Re: SendMailServlet example & server setup ?

Juha Laiho <>
Sun, 25 Jun 2006 20:06:05 +0000 (UTC)
"Dado" <> said:

"Juha Laiho" <> je napisao u poruci interesnoj

"Dado" <> said:

"Chris Smith" <> je napisao u poruci interesnoj

Dado <> wrote:

    public void init(ServletConfig config) throws ServletException

        // get the SMTP server from the servlet properties
        smtpServer = config.getInitParameter("smtpServer");

Your code is looking for servlet init parameter smtpServer.

I put:
      <Resource name="mail/Session" auth="Container"
type="javax.mail.Session""" />

And you're setting something completely else. Please do set the
servlet init parameter smtpServer (this setting goes in web.xml).

So if I understand correctly

Sorry to be blunt, but you're not. You're heavily mixing two ways of
doing things, and the ends are not meeting.

I need to put

      <Resource name="mail/Session" auth="Container"
type="javax.mail.Session""" />

into web.xml (of web application)

<Resource name="mail/testMail"

These look like you're setting up the javax.mail system as a subsystem
of your server. Yes, you can do it this way as well, and this isn't
necessarily a bad idea. However, the mapping of server resource to the
application (the web.xml part here) is not correct, and your application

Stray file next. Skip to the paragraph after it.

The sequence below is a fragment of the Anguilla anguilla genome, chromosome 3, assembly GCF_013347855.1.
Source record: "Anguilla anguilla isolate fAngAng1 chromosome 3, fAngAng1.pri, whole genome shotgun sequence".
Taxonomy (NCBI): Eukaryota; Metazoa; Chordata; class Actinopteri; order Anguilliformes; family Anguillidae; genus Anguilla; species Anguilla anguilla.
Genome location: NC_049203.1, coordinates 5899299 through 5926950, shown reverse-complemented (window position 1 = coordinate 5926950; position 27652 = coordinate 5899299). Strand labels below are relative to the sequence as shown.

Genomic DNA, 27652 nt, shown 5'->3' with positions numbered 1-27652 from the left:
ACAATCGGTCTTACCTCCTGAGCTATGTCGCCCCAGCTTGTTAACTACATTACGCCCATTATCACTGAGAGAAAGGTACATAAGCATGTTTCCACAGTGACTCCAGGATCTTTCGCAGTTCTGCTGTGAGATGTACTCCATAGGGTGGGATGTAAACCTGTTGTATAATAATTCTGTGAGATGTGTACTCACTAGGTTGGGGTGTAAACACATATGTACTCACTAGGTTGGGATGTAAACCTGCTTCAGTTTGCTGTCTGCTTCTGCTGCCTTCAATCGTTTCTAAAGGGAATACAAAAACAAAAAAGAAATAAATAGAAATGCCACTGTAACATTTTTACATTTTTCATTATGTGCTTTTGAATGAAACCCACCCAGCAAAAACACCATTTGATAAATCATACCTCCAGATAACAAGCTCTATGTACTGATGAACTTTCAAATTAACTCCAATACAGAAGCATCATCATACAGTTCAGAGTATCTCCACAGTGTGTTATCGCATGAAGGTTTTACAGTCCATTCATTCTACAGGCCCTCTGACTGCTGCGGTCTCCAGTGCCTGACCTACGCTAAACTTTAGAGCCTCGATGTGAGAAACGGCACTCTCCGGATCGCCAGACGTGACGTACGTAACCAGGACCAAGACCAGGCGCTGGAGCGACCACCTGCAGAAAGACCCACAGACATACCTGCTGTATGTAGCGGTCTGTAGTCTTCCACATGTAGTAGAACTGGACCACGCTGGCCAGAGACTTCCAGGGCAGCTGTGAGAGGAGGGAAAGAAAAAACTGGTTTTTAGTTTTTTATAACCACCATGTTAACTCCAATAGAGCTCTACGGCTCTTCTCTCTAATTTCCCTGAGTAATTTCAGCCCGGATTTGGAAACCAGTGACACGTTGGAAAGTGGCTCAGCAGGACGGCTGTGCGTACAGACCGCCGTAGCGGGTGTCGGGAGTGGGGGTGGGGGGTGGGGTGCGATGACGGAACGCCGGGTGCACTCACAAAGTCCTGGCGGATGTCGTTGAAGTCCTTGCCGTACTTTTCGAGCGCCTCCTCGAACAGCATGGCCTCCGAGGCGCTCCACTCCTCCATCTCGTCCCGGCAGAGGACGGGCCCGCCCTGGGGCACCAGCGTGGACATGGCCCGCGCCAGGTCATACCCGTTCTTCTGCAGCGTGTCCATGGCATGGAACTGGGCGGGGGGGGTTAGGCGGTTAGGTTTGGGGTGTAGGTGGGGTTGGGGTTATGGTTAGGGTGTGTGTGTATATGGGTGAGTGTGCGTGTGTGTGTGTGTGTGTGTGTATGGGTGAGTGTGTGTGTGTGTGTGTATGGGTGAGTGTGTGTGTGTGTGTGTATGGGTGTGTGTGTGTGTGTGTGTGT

isn't even trying to access this (you'd need to look up this resource
using JNDI calls, and then just use the retrieved mail session).
Instead, your application is trying to do a full javax.mail subsystem
setup by itself (yes, you can do it that way as well, and then the above
web.xml and server.xml blocks are not needed), but is missing a servlet
init parameter (from web.xml) which the code expects to use.

Decide which way you're going to do it -- a server resource used via
JNDI lookup from the application, or an application-private resource
fully initialised within the application. In the former case it could
be that you're not getting as complete control of the javax.mail
subsystem as with the latter, but most possibly the latter will
involve more code, and is less efficient and elegant than the former.
The former, however, will require you to read up and understand the JNDI
parts of Tomcat documentation from both server configuration and
application developer point-of-view.
Wolf a.k.a. Juha Laiho Espoo, Finland
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